body. Her spirit was either very high or very low. There was no in between for Cass. Some
said she was crazy. The dull ones said that. The dull ones would never understand Cass. To
the men she was simply a *** machine and they didn't care whether she was crazy or not.
And Cass danced and flirted, kissed the men, but except for an instance or two, when it
came time to make it with Cass, Cass had somehow slipped away, eluded the men.
Her sisters accused her of misusing her beauty, of not using her mind enough, but Cass
had mind and spirit; she painted, she danced, she sang, she made things of clay, and when
people were hurt either in the spirit or the flesh, Cass felt a deep grieving for them.
Her mind was simply different; her mind was simply not practical. Her sisters were jealous
of her because she attracted their men, and they were angry because they felt she didn't
make the best use of them. She had a habit of being kind to the uglier ones; the so-called
handsome men revolted her- "No guts," she said, "no zap. They are riding on
their perfect little earlobes and well- shaped nostrils...all surface and no
insides..." She had a temper that came close to insanity, she had a temper that some
call insanity. Her father had died of alcohol and her mother had run off leaving the
girls alone. The girls went to a relative who placed them in a convent. The convent had
been an unhappy place, more for Cass than the sisters. The girls were jealous of Cass and
Cass fought most of them. She had razor marks all along her left arm from defending
herself in two fights. There was also a permanent scar along the left cheek but the scar
rather than lessening her beauty only seemed to highlight it. I met her at the West End
Bar several nights after her release from the convent. Being youngest, she was the last of
the sisters to be released. She simply came in and sat next to me. I was probably the
ugliest man in town and this might have had something to do with it.
"Drink?" I asked.
"Sure, why not?"
I don't suppose there was anything unusual in our conversation that night, it was
simply in the feeling Cass gave. She had chosen me and it was as simple as that. No
pressure. She liked her drinks and had a great number of them. She didn't seem quite of
age but they served he anyhow. Perhaps she had forged i.d., I don't know. Anyhow, each
time she came back from the restroom and sat down next to me, I did feel some pride. She
was not only the most beautiful woman in town but also one of the most beautiful I had
ever seen. I placed my arm about her waist and kissed her once.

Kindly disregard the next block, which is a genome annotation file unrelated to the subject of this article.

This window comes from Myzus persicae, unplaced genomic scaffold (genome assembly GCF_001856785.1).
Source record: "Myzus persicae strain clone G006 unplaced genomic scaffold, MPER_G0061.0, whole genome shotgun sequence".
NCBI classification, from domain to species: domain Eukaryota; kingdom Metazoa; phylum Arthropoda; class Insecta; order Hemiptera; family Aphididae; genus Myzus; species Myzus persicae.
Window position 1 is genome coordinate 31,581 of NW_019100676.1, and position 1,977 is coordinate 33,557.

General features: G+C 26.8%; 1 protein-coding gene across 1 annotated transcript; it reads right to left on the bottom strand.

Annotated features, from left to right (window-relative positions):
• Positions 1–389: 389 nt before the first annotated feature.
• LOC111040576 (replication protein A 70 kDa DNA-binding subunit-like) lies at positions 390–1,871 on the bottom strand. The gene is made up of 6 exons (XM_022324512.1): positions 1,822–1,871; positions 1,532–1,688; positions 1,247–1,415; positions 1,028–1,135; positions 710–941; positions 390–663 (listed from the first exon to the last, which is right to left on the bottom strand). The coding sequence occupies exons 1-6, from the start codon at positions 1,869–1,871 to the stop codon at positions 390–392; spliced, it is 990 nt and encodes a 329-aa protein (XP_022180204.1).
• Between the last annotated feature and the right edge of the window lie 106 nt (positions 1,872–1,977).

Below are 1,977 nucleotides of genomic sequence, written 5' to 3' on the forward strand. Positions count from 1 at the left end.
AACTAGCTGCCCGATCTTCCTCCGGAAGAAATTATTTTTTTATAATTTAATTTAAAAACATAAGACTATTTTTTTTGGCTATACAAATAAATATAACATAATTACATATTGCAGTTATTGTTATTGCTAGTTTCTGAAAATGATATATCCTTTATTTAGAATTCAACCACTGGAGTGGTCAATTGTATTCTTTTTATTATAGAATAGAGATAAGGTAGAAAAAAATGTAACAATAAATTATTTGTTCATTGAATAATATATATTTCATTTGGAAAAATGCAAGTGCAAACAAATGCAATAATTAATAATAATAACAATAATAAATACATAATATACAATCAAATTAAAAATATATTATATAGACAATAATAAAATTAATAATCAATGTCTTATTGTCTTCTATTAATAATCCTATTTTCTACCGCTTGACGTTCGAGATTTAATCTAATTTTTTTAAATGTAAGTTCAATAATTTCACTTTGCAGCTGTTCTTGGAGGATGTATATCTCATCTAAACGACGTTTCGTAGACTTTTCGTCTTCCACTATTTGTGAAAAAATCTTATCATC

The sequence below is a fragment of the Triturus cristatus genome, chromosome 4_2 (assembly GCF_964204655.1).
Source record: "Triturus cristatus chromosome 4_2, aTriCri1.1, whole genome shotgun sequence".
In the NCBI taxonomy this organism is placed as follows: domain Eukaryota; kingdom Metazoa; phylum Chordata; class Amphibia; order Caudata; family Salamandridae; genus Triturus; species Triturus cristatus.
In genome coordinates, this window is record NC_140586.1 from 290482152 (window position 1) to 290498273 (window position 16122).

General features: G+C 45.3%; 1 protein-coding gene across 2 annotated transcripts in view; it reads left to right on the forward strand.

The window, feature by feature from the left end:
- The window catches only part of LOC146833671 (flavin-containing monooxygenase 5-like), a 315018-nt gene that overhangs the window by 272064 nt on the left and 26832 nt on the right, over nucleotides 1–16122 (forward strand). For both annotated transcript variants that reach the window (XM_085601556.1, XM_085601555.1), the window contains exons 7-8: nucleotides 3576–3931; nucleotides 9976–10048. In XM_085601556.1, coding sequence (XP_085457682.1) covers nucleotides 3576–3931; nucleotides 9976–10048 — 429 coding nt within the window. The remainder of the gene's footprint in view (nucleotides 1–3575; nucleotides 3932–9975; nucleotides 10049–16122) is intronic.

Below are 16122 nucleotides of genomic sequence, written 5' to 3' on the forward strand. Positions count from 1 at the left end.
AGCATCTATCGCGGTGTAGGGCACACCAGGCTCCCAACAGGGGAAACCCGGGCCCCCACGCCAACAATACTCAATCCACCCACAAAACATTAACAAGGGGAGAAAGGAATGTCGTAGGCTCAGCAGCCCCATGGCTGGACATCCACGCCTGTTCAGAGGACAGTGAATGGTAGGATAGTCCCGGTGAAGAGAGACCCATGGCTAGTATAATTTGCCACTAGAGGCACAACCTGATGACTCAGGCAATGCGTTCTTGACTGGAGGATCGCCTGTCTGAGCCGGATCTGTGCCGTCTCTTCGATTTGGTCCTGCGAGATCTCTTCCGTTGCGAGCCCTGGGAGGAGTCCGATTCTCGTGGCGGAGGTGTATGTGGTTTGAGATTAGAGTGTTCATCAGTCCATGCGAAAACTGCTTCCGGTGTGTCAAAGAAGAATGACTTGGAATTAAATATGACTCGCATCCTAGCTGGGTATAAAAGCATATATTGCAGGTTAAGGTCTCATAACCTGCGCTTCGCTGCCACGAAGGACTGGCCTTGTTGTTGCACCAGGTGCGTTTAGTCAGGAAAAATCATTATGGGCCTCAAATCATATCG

"Do you think I'm pretty?" she asked.
"Yes, of course, but there's something else... there's more than your
"People are always accusing me of being pretty. Do you really think I'm
"Pretty isn't the word, it hardly does you fair."
Cass reached into her handbag. I thought she was reaching for her handkerchief. She
came out with a long hatpin. Before I could stop her she had run this long hatpin through
her nose, sideways, just above the nostrils. I felt disgust and horror. She looked at me
and laughed, "Now do you think me pretty? What do you think now, man?" I pulled
the hatpin out and held my handkerchief over the bleeding. Several people, including the
bartender, had seen the act. The bartender came down:
"Look," he said to Cass, "you act up again and you're out. We don't need
your dramatics here."
"Oh, *******, man!" she said.
"Better keep her straight," the bartender said to me.
"She'll be all right," I said.
"It's my nose, I can do what I want with my nose."
"No," I said, "it hurts me."
"You mean it hurts you when I stick a pin in my nose?"
"Yes, it does, I mean it."
"All right, I won't do it again. Cheer up."
She kissed me, rather grinning through the kiss and holding the handkerchief to her
nose. We left for my place at closing time. I had some beer and we sat there talking. It
was then that I got the perception of her as a person full of kindness and caring. She
gave herself away without knowing it. At the same time she would leap back into areas of
wildness and incoherence. Schitzi. A beautiful and spiritual schitzi. Perhaps some man,
something, would ruin her forever. I hoped that it wouldn't be me. We went to bed and
after I turned out the lights Cass asked me,
"When do you want it? Now or in the morning?"
"In the morning," I said and turned my back.
In the morning I got up and made a couple of coffees, brought her one in bed. She
"You're the first man who has turned it down at night."
"It's o.k.," I said, "we needn't do it at all."
"No, wait, I want to now. Let me freshen up a bit."
Cass went into the bathroom. She came out shortly, looking quite wonderful, her long
black hair glistening, her eyes and lips glistening, her glistening... She displayed her
body calmly, as a good thing. She got under the sheet.
"Come on, lover man."
I got in. She kissed with abandon but without haste. I let my hands run over her body,
through her hair. I mounted. It was hot, and tight. I began to stroke slowly, wanting to
make it last. Her eyes looked directly into mine.
"What's your name?" I asked.
"What the hell difference does it make?" she asked.
I laughed and went on ahead. Afterwards she dressed and I drove her back to the bar but
she was difficult to forget. I wasn't working and I slept until 2 p.m. then got up and
read the paper. I was in the bathtub when she came in with a large leaf- an elephant ear.
"I knew you'd be in the bathtub," she said, "so I brought you something
to cover that thing with, nature boy."
She threw the elephant leaf down on me in the bathtub.
"How did you know I'd be in the tub?"